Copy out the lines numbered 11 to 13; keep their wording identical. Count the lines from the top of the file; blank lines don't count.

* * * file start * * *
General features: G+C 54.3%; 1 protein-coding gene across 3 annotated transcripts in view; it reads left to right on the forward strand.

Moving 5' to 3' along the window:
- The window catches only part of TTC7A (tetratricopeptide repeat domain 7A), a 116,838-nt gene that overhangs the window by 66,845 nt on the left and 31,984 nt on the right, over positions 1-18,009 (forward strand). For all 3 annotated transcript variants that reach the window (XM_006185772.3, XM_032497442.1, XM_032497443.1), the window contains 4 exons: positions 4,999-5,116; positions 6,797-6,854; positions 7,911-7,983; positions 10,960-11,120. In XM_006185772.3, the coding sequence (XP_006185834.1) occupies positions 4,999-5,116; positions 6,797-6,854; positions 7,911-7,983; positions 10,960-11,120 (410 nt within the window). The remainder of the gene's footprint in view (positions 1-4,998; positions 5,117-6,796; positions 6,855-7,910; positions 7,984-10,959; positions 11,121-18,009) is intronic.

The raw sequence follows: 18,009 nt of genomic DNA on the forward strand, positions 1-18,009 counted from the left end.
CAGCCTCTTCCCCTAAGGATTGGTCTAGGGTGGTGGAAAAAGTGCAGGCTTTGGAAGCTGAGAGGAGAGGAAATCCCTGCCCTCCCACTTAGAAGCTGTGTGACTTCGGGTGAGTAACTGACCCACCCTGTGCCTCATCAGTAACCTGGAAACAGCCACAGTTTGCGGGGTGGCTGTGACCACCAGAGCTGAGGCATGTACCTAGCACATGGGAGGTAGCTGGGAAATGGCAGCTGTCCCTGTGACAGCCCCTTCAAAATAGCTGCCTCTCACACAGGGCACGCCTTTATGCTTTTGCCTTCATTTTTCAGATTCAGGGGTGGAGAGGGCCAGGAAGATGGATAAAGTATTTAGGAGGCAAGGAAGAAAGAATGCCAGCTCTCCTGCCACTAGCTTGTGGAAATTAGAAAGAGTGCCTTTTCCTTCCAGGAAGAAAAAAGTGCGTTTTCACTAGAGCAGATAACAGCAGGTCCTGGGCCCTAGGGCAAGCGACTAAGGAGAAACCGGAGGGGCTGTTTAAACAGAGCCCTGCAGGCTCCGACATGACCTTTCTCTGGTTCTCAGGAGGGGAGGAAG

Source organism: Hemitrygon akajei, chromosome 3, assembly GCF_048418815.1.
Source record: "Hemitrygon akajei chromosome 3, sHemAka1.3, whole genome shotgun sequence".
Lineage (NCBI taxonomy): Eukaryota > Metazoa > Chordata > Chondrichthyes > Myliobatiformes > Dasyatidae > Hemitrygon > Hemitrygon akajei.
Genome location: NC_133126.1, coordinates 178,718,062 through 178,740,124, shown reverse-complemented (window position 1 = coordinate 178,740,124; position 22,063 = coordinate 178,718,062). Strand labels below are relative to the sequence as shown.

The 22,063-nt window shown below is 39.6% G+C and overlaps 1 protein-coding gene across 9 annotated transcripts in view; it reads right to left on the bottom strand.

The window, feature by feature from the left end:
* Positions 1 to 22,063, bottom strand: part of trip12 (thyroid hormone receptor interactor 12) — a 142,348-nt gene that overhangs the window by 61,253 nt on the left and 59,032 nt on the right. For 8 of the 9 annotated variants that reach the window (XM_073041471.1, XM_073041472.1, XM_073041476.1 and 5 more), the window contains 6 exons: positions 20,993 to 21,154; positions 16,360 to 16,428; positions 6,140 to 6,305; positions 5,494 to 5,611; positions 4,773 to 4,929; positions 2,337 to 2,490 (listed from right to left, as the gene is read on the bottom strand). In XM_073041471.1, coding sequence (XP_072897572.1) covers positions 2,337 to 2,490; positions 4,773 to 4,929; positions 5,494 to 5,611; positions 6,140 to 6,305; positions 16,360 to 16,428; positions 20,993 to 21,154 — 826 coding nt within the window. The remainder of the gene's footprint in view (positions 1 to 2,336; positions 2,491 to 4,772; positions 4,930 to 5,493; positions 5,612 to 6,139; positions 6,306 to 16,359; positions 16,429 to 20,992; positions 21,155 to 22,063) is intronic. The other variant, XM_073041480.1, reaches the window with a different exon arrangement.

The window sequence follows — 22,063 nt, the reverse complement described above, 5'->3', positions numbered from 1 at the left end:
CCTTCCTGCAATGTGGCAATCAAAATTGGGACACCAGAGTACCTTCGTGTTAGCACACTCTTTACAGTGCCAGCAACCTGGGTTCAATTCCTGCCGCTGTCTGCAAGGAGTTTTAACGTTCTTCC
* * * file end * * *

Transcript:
The window, feature by feature from the left end:
* Positions 1 to 22,063, bottom strand: part of trip12 (thyroid hormone receptor interactor 12) — a 142,348-nt gene that overhangs the window by 61,253 nt on the left and 59,032 nt on the right. For 8 of the 9 annotated variants that reach the window (XM_073041471.1, XM_073041472.1, XM_073041476.1 and 5 more), the window contains 6 exons: positions 20,993 to 21,154; positions 16,360 to 16,428; positions 6,140 to 6,305; positions 5,494 to 5,611; positions 4,773 to 4,929; positions 2,337 to 2,490 (listed from right to left, as the gene is read on the bottom strand). In XM_073041471.1, coding sequence (XP_072897572.1) covers positions 2,337 to 2,490; positions 4,773 to 4,929; positions 5,494 to 5,611; positions 6,140 to 6,305; positions 16,360 to 16,428; positions 20,993 to 21,154 — 826 coding nt within the window. The remainder of the gene's footprint in view (positions 1 to 2,336; positions 2,491 to 4,772; positions 4,930 to 5,493; positions 5,612 to 6,139; positions 6,306 to 16,359; positions 16,429 to 20,992; positions 21,155 to 22,063) is intronic. The other variant, XM_073041480.1, reaches the window with a different exon arrangement.

The window sequence follows — 22,063 nt, the reverse complement described above, 5'->3', positions numbered from 1 at the left end: